Thu, Feb 21, 2019 - Page 2 News List

Bureau mulls scheme for towing supercars

By Shelley Shan  /  Staff Reporter

A trailer that can carry vehicles with low clearance stands with its ramps extended in an undated photograph.

Photo courtesy of the Freeway Bureau, MOTC

The Freeway Bureau yesterday said that it is formulating a pricing scheme for towing away supercars from the nation’s freeways.

The bureau is obligated to remove any motor vehicle blocking traffic on freeways and works with 1, 500 certified towing firms to move vehicles that have broken down or were involved in traffic accidents to the shoulder or to auto repair shops, bureau Deputy Director-General Wu Mu-fu (吳木富) said.

“However, supercar owners sometimes refuse to have their cars towed by the firms working with the bureau for fear that the cars’ chassis or other parts might be damaged during the towing process, and insist that their cars be handled directly by the dealers,” Wu said.

“This has prevented the bureau from quickly moving the cars, which worsens congestion. The cars are also at risk of being rear-ended by other vehicles” as they wait for specialized tow trucks, he said.

The bureau cited as an example an incident from August last year, when a McLaren MP4-12C and multiple other cars were involved in an accident on the Formosa Freeway (Freeway No. 3). Regular tow trucks were unable to tow the car as is chassis was severely damaged and the owner found a towing firm specializing in towing sports cars.

However, the delay in moving the car caused traffic to back up for about 5km, the bureau said.

The bureau aims to implement a new pricing scheme by June after discussing the issue with contractors, Wu said.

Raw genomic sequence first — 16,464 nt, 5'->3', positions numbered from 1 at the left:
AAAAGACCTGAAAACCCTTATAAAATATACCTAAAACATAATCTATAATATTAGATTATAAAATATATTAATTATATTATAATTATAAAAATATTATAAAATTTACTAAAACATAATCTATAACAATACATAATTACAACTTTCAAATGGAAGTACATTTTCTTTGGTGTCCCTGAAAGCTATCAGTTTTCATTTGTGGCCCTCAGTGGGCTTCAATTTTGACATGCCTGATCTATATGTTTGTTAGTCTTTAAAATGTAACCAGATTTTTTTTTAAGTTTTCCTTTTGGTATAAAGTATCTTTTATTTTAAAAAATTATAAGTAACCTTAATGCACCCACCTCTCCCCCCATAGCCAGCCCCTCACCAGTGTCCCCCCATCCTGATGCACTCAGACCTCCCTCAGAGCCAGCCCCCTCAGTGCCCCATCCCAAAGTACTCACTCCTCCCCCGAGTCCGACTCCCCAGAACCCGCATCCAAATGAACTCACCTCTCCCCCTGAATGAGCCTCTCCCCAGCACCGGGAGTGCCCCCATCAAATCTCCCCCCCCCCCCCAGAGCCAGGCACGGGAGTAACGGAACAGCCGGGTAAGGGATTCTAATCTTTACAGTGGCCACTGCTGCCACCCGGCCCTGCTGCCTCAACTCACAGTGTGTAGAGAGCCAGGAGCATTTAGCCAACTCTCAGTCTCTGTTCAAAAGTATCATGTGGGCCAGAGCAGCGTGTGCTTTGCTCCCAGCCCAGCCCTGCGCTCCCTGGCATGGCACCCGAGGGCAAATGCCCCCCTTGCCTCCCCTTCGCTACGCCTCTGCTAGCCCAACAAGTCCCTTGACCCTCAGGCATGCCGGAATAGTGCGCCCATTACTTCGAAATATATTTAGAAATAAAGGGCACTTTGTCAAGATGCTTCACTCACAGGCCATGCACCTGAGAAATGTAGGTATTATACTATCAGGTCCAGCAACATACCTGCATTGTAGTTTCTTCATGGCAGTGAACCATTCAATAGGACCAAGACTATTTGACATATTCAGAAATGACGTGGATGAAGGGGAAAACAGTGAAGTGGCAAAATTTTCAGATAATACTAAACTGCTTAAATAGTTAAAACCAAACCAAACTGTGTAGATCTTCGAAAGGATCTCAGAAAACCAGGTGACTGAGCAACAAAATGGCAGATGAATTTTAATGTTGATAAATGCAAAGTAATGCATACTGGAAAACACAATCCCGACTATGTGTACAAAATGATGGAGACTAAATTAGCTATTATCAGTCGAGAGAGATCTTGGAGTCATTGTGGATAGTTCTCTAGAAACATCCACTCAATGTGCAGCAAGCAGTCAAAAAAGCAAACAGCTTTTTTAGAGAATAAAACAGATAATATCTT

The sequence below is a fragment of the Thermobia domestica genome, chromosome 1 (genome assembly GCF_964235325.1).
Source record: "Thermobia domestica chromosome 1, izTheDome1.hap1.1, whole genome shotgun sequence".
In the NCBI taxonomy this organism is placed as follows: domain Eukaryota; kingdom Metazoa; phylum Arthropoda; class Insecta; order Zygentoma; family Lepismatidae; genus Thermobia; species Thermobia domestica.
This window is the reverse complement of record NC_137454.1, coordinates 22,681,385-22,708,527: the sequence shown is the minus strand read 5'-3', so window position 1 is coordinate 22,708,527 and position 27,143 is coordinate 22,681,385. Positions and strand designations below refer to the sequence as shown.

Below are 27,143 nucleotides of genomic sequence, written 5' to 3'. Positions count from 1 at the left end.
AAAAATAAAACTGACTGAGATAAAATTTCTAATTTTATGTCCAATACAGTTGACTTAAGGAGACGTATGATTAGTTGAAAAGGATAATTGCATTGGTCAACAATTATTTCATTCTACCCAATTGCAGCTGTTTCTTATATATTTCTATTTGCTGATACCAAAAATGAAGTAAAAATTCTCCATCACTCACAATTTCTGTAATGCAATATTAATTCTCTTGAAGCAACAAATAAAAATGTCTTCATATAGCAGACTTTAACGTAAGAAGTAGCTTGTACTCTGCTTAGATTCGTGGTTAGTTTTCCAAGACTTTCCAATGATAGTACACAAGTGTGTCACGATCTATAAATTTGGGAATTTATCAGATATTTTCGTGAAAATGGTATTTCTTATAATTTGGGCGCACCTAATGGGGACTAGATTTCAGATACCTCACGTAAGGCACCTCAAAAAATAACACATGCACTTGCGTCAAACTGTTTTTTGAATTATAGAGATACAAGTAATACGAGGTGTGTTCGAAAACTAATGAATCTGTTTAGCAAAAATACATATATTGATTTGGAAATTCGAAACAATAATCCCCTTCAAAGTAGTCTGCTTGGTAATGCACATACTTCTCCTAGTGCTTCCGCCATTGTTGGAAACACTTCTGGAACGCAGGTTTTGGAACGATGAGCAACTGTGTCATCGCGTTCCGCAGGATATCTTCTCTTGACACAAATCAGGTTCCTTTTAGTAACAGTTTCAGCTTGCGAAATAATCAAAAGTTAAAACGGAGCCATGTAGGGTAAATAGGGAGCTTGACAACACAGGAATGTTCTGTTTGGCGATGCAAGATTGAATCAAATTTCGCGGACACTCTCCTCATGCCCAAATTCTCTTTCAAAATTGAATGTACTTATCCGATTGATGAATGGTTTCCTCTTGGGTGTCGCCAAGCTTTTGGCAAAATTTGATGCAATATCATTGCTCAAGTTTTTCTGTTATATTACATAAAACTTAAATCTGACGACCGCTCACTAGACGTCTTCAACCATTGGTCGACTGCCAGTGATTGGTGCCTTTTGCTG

Towing fees for supercars would be higher than those for regular cars, as the towing firms would have to use special tow trucks to ensure that they do not further damage the vehicles, he said.

Contractors working with the bureau have about 180 tow trucks that can tow sports cars, he added.

Article 25 of the Freeway and Expressway Traffic Control Regulations (高速公路及快速公路交通管制規) authorizes the bureau to remove motor vehicles that are damaged in traffic accidents and disrupt the flow of traffic.

The bureau is also entitled to handle vehicles left on the shoulder of a freeway for more than one hour.

The price of towing supercars ranges from NT$4,000 to NT$8,000, Wu said, as some towing companies calculate costs based on the height of the chassis from the ground, while others set their fees based on the price of the vehicle being towed.

The bureau would set across-the-board rates that would apply to all supercars, he said, adding that it can implement the new rules without amending regulations.

In related news, starting on Friday next week, motorists whose cars break down while driving through the Hsuehshan Tunnel on the Chiang Wei-Shui Freeway (Freeway No. 5) would need to pay more to have their vehicles towed, the bureau said.

The towing fee for small passenger vehicles is to be raised by NT$1,500 to NT$3,000, it said.

Towing fees for large buses weighing less than 8 tonnes and those weighing more would also be raised by NT$1,500 to NT$5,700 and NT$6,750 respectively, it added.

Motorists are advised to check their vehicles before driving on Freeway No. 5, the bureau said.

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